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You wanted the url so here's the url. However let me warn you of a mistake most people make when they attempt this method: Many people assume altitude is the same thing as orbital radius. However its not. in order for you to derive orbital radius from altitude, you must add the planets/star's radius to the altitude to get orbital radius. After you convert it to orbital radius, you then can multiply the number by .63 or 1.59. (you'll understand that multiplying part once you read the guide) Remember that once your done multiplying, you need to convert it back to altitude so subtract the product by the planet/star's radius to finally get your starting altitude. Kerbin's radius is 600,000m by the way. Last time I checked, kerbol doesn't have any diameter but check to make sure.

And finally the link (don't post anything; remember its a dead thread) :http://kerbalspaceprogram.com/forum/showthread.php/6642-How-to-rendezvous-with-other-orbiting-spacecraft?highlight=rendezvous+orbiting+satellite

I will recreate this thread before .17 comes out and improve on it to make it easier to understand. You can practice the method inside the Kerbin system with the moons (minmus is great for low-to-high method) or better yet your own target satellites (there better because gravity doesn't get in the way) You can also try and go out in kerbol orbit and try to rendezvous with kerbin if you dare. It is possible, I've done it before.

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Two words - ion engines. I'd probably use 4 or five solar powered ion engines - that should get us into any orbit. Then I might use the controllable debris mod to send a lander or descent vehicle down to the surface. I might land the entire vehicle on a low-gravity airless moon.

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I just thought of a great idea. I think I can make a small interplanetary vehicle that's powered only by RCS. Never underestimate the power of RCS guys; I've got really small, single-staged, and light vehicles to land on the moons only using RCS starting from the surface of kerbin. I'm going to design one now.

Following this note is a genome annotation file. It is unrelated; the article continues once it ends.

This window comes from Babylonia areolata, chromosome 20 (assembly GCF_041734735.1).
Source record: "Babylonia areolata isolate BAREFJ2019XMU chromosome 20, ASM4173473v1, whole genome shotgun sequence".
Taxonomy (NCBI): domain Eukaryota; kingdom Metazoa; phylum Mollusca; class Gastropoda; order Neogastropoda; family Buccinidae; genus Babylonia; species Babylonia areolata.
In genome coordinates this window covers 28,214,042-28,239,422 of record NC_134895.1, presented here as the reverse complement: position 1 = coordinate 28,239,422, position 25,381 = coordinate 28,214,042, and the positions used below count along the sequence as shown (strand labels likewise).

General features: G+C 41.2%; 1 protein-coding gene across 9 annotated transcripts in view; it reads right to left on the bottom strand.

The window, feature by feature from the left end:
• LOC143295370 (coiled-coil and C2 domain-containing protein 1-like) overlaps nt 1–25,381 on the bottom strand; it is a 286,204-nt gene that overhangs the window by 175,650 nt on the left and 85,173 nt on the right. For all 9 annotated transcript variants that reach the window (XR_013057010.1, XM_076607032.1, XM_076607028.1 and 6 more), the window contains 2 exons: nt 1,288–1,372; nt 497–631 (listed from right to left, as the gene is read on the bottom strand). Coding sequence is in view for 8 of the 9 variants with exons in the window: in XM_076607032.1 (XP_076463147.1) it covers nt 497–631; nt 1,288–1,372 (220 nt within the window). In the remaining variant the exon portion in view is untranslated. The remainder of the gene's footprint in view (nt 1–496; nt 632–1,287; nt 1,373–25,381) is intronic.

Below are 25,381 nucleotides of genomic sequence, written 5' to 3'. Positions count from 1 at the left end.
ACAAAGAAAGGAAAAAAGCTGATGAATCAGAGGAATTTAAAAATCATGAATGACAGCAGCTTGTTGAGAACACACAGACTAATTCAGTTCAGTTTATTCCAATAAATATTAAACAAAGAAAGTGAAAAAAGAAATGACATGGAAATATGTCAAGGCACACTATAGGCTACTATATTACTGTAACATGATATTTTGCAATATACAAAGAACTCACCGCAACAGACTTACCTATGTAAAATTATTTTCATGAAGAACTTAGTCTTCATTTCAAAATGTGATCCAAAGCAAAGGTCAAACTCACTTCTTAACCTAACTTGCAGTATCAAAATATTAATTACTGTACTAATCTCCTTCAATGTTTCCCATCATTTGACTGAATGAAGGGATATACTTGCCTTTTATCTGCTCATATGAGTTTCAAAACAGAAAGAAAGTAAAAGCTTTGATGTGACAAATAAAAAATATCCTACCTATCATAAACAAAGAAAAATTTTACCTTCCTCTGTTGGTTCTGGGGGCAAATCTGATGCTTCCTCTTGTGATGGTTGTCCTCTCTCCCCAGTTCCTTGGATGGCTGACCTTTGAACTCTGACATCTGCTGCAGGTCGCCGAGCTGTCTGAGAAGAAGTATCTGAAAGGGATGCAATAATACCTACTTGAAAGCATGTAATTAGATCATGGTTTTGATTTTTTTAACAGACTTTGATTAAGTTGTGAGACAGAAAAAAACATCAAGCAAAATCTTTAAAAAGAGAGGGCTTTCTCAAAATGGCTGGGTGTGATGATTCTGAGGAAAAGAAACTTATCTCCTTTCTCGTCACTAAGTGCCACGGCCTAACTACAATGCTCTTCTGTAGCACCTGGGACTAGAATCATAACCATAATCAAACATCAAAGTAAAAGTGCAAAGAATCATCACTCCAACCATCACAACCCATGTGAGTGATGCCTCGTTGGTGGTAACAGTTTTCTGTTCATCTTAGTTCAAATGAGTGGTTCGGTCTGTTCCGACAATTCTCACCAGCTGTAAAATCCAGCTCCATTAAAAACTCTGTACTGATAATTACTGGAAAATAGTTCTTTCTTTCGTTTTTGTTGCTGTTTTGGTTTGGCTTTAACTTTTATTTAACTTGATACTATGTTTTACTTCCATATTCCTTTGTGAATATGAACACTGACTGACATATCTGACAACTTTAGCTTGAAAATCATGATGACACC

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If someone makes an ISRU mod, then I'll try a Mars Direct style mission. After emptying the return vehicle's tanks on the pad, I'll send it to the target planet to start producing fuel. Then on the next launch window I'll send a lander holding the Kerbals and a rover. Once on the surface, I'll explore using the rover, making my way over to the return vehicle so I can head back to Kerbin.

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Fair enough.

Still, I'd balk at spending nearly two hours at 100k time running the nearly 20 years that would be the average catch-up time for an inside-track attempt on a planet 20million km from Kerbol, and assuming an SOI the same size as Kerbin, assuming you didn't go for a specifically-timed launch window.

Said launch windows, for a planet 20 million km out, would occur about every 241 days. Hohmann transfer time: 73 days.

That long? Also not hard: Just go the other way. If I know what I'm talking about - and I probably don't - it's much easier to catch a planet when it's moving toward you.

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That long? Also not hard: Just go the other way. If I know what I'm talking about - and I probably don't - it's much easier to catch a planet when it's moving toward you.

If you go the other way, and circularize yes, you'll hit the hypothetical Far Planet in up to half a period of the planet at 20million km after reaching that altitude..

The problem is going the other way.

Let's assume you do the (relatively) sane thing, and Hohmann transfer out from Kerbin's orbit to the 20 millon Km planet's orbit, then reverse course and circularize. and attempt to come into it head-on. (Reversing course at Kerbin's orbit is going to significantly more fuel-hungry) When you arrive out threre, you'll be moving at 6.9km/s.

To reverse course, you'll have to kill all that velocity, then pour on another 7.6 km/s to circularize. So there's an extra expenditure of 14.5 km/s delta-V.

Going the normal way, You'd be moving at 6.9 km/s at apoapsis, and only have to boost up another 1.5 km/s to circularize. And if you waited for a launch window, the Far planet will be nearby, and you might not even have to circularize.

So, by reversing course at the Far planet's orbit, you spend an extra 13 km/s of delta-V over if you'd gone the right way. That is a lot of extra fuel you had to bring along.

Also, if you've decided to come into the planet head-on, you'll be moving at more than 15 km/s relative to the planet when you enter the planet's SOI. Kerbin's atmosphere could probably eat that. A hypothetical Far Planet's atmosphere may not be so accommodating.